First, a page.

SPAG co-founder Sauer, however, believes these ties are being cooked up and exaggerated. "I think that a certain faction of the German government is trying to find something against Putin in order to blackmail the Russian government," he said in a recent telephone interview from Germany. "I think that the objective is to bring Putin into relations with Kumarin/Barsukov and blackmail him in relation to that."

However, Sauer said he had met with Putin five or six times in both Frankfurt and St. Petersburg, sometimes over dinner, to discuss SPAG's St. Petersburg subsidiaries. "I contacted him a couple of times to do with the business of Inform Future and Znamenskaya," he said.

Conflicting Stories

The Kremlin has at times denied that Putin ever worked for SPAG. At other times it has said that Putin's role as Sobchak's deputy in charge of foreign economic affairs meant that he held many "honorary" positions on the supervisory boards of joint ventures in the city. The Kremlin press service, however, could not provide a breakdown of how many such posts Putin held.

While the questions about Putin's role may never be answered, Roth traces the German investigators' probe to two individuals, Boris Grinshtein and Peter Haberlach, both of whom are under suspicion for being the Tambov group's pointmen in Germany, according to his sources in German law enforcement.

Investigators believe that one of the ways funds were laundered through SPAG was via share issues in the company. At least two companies connected to Grinshtein and Haberlach are pinpointed by Roth as having taken part in such deals.

In December 1994, a firm called E.C. Experts Ltd., which was then headed by Grinshtein, bought shares in SPAG for 500,000 German marks (about $1.6 million at the time). Then in July 1995, it took part in another share issue, buying up 13,000 shares for 110 marks each, for a total of about $1 million. In October of that year, again according to Roth, Ritter signed off on the sale of 10,000 shares for 140 marks each to a firm called ICI International Consulting Investment.

Haberlach is a director of E.C. Experts and is also under investigation in Hamburg on allegations of human trafficking and running a prostitution ring. Haberlach's brother, Roth writes, is married to the former wife of Kumarin/Barsukov.

Roth cites the BundesKriminalAmt (BKA), or German police, as saying it suspects "ICI International Consulting Investment to have played a central role in founding SPAG and its affiliated companies and that through this company certain people also wielded influence over the chain of money flows into SPAG."

"The firm Euro-Finanz also appears to have played a similar role," BKA is quoted as saying.

In what could be a vital link between the SPAG case and the case against Ritter for laundering Colombian drug money, Euro-Finanz is also identified in a Liechtenstein prosecutors' indictment against Ritter, a copy of which has been obtained by The Moscow Times.

The indictment identifies it as being a key part of the I.C. Gruppe, which, it alleges, created a series of shell companies for a Colombian national named Juan Carlos Saavedra Molina. The companies, Liechtenstein prosecutors allege, "attempted to disguise the origin" of funds transferred by Saavedra.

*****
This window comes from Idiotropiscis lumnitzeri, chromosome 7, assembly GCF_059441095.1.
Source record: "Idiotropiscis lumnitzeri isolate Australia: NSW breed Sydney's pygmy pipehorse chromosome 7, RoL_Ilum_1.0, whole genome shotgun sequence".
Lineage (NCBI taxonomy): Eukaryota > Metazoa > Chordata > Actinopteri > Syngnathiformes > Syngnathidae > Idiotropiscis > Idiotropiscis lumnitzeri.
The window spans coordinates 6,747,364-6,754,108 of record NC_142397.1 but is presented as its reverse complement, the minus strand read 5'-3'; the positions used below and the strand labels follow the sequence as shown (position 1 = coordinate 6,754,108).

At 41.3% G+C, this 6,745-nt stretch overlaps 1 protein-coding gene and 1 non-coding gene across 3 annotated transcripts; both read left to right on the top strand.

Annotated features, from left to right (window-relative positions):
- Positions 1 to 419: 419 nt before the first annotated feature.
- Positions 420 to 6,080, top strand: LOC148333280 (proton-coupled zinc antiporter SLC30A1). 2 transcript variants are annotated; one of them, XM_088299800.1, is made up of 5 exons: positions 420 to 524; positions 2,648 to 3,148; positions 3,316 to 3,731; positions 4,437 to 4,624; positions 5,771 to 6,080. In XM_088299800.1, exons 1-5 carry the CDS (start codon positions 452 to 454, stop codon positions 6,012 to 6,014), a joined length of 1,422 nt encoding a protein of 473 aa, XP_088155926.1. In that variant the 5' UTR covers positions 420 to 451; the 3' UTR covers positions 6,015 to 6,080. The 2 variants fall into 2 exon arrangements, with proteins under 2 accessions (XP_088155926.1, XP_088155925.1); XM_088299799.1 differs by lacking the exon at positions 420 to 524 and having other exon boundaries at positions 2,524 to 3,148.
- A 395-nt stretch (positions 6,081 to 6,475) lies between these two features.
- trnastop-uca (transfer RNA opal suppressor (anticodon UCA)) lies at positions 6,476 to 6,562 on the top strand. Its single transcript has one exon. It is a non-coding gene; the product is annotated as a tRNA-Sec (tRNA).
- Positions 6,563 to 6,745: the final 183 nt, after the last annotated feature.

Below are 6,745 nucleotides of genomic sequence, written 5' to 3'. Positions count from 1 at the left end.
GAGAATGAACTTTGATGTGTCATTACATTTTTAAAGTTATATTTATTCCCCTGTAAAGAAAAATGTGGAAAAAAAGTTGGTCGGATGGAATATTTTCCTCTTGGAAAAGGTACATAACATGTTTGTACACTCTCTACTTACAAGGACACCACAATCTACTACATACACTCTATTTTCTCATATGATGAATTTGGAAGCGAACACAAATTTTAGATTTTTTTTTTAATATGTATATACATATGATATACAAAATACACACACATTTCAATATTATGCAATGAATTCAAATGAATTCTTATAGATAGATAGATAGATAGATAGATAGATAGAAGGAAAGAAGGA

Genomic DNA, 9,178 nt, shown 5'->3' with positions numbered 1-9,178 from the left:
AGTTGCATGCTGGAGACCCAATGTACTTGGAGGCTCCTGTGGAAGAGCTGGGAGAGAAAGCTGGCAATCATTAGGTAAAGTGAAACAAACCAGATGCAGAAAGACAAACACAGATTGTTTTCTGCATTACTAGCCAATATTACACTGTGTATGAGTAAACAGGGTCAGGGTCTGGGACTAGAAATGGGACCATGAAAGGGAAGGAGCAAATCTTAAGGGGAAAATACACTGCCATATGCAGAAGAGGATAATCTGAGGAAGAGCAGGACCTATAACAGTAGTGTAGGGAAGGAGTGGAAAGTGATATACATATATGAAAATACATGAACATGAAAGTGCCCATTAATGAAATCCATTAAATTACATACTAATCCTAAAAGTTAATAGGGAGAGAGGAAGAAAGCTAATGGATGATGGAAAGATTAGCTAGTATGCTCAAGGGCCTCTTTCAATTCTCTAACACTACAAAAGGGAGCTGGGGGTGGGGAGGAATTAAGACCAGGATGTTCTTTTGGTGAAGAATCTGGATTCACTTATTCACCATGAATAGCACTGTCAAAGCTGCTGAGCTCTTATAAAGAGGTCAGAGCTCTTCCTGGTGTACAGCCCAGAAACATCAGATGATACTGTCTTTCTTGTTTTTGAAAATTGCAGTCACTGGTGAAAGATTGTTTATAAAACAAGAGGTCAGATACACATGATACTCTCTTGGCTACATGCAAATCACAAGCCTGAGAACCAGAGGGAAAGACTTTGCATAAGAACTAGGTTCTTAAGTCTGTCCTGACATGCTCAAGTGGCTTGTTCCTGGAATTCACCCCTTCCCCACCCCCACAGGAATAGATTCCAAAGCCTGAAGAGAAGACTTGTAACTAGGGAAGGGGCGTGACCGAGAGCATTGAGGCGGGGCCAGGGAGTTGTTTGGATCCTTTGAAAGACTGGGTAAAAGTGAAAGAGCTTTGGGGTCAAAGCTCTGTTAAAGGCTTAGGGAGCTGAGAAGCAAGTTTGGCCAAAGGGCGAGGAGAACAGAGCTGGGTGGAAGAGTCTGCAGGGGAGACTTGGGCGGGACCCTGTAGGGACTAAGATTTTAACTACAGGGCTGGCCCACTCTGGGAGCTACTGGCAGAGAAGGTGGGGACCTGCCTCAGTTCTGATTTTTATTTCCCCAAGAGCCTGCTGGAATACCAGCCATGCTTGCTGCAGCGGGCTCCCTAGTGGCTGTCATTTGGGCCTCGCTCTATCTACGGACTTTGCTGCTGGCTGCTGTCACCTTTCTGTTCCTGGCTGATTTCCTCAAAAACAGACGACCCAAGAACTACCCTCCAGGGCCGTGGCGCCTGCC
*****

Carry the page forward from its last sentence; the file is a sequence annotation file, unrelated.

The indictment says the U.S. government considers Saavedra a money launderer for the Cali cartel.

Ritter, according to the indictment, was the director of both Euro-Finanz and I.C. Gruppe.

Ritter denies the charges.

Airing Laundry

SPAG co-founder Sauer said Grinshtein and Haberlach had helped SPAG establish contacts in St. Petersburg and that he knew them as "associates of Smirnov."

He said Grinshtein sat on the supervisory board of SPAG for half a year and helped translate. Referring to ICI Investments and E.C. Experts as "peanuts companies," he said he did not remember whether either of these companies had taken part in the share issues alleged by Roth. However, he did say it was "possible" that they were ownership vehicles for Smirnov or his relatives.

Officials at Tekhsnabexport, also known as Tenex, said on several occassions that Smirnov was away on business and not available for comment.

Sauer denied Kumarin/Barsukov played any role in SPAG. Conceding that he met with him on several occasions during trips to St. Petersburg, he said he asked him personally whether he was a shareholder in SPAG or its subsidiaries and he said "no."

"He expressed at a certain time his interest in acquiring SPAG shares. For that reason I had discussions with him," Sauer said. "We only discussed this in very general terms. He did not become a shareholder. He never owned SPAG, nor Znamenskaya, nor Inform Future."

SPAG's current managing director, Markus Rese, said that he, too, had met with Kumarin/Barsukov several times in St. Petersburg. "He was a partner of Mr. Smirnov," he said. "But he did not say 'Hi, I'm Mr. Barsukov. I'm a murderer and a money launderer.' What the heck."

Rese said Kumarin/Barsukov had also offered to sell land and real estate in St. Petersburg to SPAG, but that the company had turned him down because the price was too high.

Both Sauer and Rese denied that SPAG had ever engaged in money laundering.

"We are the cleanest company in the world. We have no fake balances. There is no money washed in our company. All this is absolutely boring. It is always the same shit," Rese said. "The true story of SPAG is how a normal, good-working company is getting ruined by rubbish, by shitty investigations."

Rese said Sauer is pressing slander charges against Roth. "Mr. Roth is a liar," he said.